Fuck Combat!

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Today I stumbled upon an interesting thread on the RPG.net forums titled “Come to think of it, fuck combat” which I want to recommend to you. The OP talks about how he perceives combat in RPGs and what he sees as problems.

Personally I have struggled with combat in RPGs from time to time. Often combat takes a whole evening in real time while it’s just a couple of minutes in game time. Combat is also often the part of gaming which involves the most rules. Personally I also found the adventures the most memorable which didn’t include any combat at all. I have fond memories of a heist in Shadowrun which went flawlessly without shooting a single bullet. Combat is usually what happens when things go awry.

While I don’t agree with everything said in the thread, I still think it’s worth checking it out.

6 thoughts on “Fuck Combat!”

  1. Posts like these seem fairly common. If you group is a hack and slash group then combat is not only not a problem but something they actively enjoy.

    If you are playing a non-violent genre then you can not worry too much about combat. I find the deadliest combat systems work best for the least violent genres. StarTrek never degenerated into a gun fight at the OK Corral but a phaser set to kill did exactly that.

    Games with hit points or equivalent are the worst, in my opinion, it is hard to role play having 85 hit points as opposed to 90 hit points. Even when people get down to 30 hit points they are still running around like Usain Bolt.

    I also do not like combat as resource erosion. If the fight is not a life or death situation then there is no dramatic tension.

    The flip side is that combat can add a great deal of drama to an adventure but only if the combat means something. I think the time it takes to play out the combat can be an issue in some games. If the scene becomes too drawn out, taking hours to resolve then it can dominate the game session. I played with one GM who always insisted in making every roll for every NPC and it felt like check every rule and modifier. In a game like Rolemaster that could mean you got to have a go once every 20 to 40 minutes and players would leave the room to make tea once their attack was over. That is not what I call player engagement.

    I play the same system mostly and my combats are fast and keep the momentum. I avoid unnecessary combats and each one advances the story or provides a branching point.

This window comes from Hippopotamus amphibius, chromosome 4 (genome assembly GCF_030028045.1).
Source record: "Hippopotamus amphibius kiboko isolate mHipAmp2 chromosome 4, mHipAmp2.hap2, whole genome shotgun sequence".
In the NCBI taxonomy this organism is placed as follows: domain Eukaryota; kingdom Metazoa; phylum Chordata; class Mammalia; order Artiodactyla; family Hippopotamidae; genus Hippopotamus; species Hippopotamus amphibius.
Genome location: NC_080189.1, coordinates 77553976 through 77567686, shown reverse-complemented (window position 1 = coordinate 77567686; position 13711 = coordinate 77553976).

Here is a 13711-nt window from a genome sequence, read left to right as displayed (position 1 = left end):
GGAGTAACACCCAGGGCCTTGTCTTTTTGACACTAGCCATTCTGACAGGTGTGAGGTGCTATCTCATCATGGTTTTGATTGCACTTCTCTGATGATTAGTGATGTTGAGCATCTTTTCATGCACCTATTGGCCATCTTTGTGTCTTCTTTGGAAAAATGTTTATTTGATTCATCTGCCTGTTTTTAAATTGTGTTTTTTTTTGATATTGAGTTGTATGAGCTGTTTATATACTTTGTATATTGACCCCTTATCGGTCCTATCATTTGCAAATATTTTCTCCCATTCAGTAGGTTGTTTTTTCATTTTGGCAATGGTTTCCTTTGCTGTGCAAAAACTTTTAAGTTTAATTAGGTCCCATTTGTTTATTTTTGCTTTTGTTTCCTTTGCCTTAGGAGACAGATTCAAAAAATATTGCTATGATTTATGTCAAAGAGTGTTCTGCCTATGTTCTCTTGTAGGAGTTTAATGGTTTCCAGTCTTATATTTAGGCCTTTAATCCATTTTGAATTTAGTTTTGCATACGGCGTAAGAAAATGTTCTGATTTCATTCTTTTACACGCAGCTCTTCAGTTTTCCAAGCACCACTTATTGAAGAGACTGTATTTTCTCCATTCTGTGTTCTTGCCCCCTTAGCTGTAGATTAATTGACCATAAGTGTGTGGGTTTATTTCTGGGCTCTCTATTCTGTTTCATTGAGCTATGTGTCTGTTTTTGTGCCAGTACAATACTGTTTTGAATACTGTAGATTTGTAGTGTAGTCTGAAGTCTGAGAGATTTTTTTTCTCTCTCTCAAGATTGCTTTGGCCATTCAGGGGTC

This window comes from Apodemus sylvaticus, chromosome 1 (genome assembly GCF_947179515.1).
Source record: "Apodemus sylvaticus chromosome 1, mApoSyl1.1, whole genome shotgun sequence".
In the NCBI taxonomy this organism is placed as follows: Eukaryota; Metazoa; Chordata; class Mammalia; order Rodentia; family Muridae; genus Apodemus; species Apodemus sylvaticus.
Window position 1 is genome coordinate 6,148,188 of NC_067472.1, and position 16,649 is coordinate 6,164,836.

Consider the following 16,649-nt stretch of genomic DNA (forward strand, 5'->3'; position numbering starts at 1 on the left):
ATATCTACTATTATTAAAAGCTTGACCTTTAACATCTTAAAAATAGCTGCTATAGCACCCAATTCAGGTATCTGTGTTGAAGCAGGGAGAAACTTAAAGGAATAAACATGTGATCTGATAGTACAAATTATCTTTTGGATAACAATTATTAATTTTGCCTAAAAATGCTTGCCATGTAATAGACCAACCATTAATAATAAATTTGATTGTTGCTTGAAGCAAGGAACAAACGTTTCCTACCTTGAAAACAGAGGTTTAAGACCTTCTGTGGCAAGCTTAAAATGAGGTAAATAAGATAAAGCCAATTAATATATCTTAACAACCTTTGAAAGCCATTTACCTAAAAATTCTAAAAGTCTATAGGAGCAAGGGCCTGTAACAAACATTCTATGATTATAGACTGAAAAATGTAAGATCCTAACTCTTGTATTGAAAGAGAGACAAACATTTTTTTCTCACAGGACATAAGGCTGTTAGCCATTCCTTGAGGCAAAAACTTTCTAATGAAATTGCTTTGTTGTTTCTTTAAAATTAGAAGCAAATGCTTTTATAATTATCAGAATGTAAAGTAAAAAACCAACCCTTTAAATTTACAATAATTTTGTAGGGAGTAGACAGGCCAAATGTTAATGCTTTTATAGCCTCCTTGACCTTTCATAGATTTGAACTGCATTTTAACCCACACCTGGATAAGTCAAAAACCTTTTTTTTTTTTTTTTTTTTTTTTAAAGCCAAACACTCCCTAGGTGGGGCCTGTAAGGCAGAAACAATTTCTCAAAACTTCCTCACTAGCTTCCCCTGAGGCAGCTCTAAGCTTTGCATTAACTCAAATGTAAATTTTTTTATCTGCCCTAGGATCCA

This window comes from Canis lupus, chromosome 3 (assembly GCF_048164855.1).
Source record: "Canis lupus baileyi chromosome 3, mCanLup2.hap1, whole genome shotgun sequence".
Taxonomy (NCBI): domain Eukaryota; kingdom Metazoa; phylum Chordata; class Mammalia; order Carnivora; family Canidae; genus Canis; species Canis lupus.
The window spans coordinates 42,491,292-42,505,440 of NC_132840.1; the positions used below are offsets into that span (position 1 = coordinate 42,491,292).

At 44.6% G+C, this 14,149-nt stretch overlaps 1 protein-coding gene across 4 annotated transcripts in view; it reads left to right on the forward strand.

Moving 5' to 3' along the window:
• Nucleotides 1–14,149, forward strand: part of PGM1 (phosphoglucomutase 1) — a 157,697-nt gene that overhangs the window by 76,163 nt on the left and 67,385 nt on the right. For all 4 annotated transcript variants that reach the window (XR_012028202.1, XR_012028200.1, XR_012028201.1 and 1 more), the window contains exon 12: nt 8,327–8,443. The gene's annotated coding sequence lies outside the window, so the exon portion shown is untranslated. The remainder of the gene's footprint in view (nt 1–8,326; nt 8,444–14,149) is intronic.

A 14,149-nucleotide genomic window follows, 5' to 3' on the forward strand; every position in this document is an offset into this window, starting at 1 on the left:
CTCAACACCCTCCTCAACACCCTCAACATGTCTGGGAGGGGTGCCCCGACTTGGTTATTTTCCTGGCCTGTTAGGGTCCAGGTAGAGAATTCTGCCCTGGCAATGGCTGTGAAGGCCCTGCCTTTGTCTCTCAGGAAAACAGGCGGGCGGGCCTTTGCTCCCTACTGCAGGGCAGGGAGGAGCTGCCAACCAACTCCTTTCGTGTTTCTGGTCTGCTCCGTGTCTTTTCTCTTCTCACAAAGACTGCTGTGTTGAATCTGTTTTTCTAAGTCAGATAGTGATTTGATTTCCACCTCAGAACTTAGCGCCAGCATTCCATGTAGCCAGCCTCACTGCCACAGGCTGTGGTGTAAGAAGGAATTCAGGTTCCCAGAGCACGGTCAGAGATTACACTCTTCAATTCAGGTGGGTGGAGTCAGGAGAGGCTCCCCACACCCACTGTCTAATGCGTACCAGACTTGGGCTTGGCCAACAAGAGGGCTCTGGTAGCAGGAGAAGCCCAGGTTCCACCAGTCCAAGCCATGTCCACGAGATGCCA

I played in a PBP post game last year and in three months of play there was just one combat. I played a medic in the game but I was armed and I fired 3 shots and I think I hit with one or maybe two.

    In the PBP game I ran there were three fights. One of them the player set up to take out and assassin and take his place as part of an infiltration. The fight was a bar room brawl that turned nasty. The second took place in the sewers under Waterdeep and the lone player was attacked in ‘self defence’ by homeless people sheltering down there but being preyed upon by undead monsters. The fell upon the player thinking he was one of the undead. The character managed to end the fight without killing any of the innocent people. The final fight established the player as a ‘hero’ in the publics eyes as he saved some sewer workers who were cornered by undead monsters. He fell upon them from behind and saved the day.

    I don’t think you need to avoid combat but at the same time you don’t need to use it gratuitously. A pointless combat is exactly that, pointless.

    1. Actually Star Trek had one episode that was exactly a gun fight at the OK Corral, in the original series, with the Enterprise crew playing the role of the Clantons (Shadow of the Gun?). And many episodes included the possibility or actuality of combat. It shouldn’t be the main focus of a typical Star Trek game, though.

      I think my big problem with RPG combat is how often it’s treated in the rulebook as the most significant part of the game, with a huge amount of the rulebook devoted to how it plays out, and combat takes up long stretches of a gaming session where weeks of problem-solving science/engineering is resolved in one die roll. Then you spend hours or days repairing your spaceships drives so you won’t fall into the sun and resolve it in one die roll. It’s not true of all games but rather more than I’d like follow that pattern.

  2. Sounds like the typical D&D or derivative problem – HP bloat, whiff factor, kewl powaz, and the old adage of every problem looking like a nail.

    If the table is in favor of this because they like things the way they are, then you’re most probably SOL and you’re going to have to adapt or change groups.

    If not, then the group will have to brainstorm about about adventure design, the game engine or – worst case – switching games.

  3. I couldn’t agree LESS. As I roll initiative, my adrenaline soars! I immediately starting planning my tactics. I watch the other players’ turns and I enjoy cheering them on. I love the synergy between the characters as we work to defeat the threat. We all cheer when crits are rolled and we “dig deeper” when things go sideways. Combat, for me, is the best part of rpgs.

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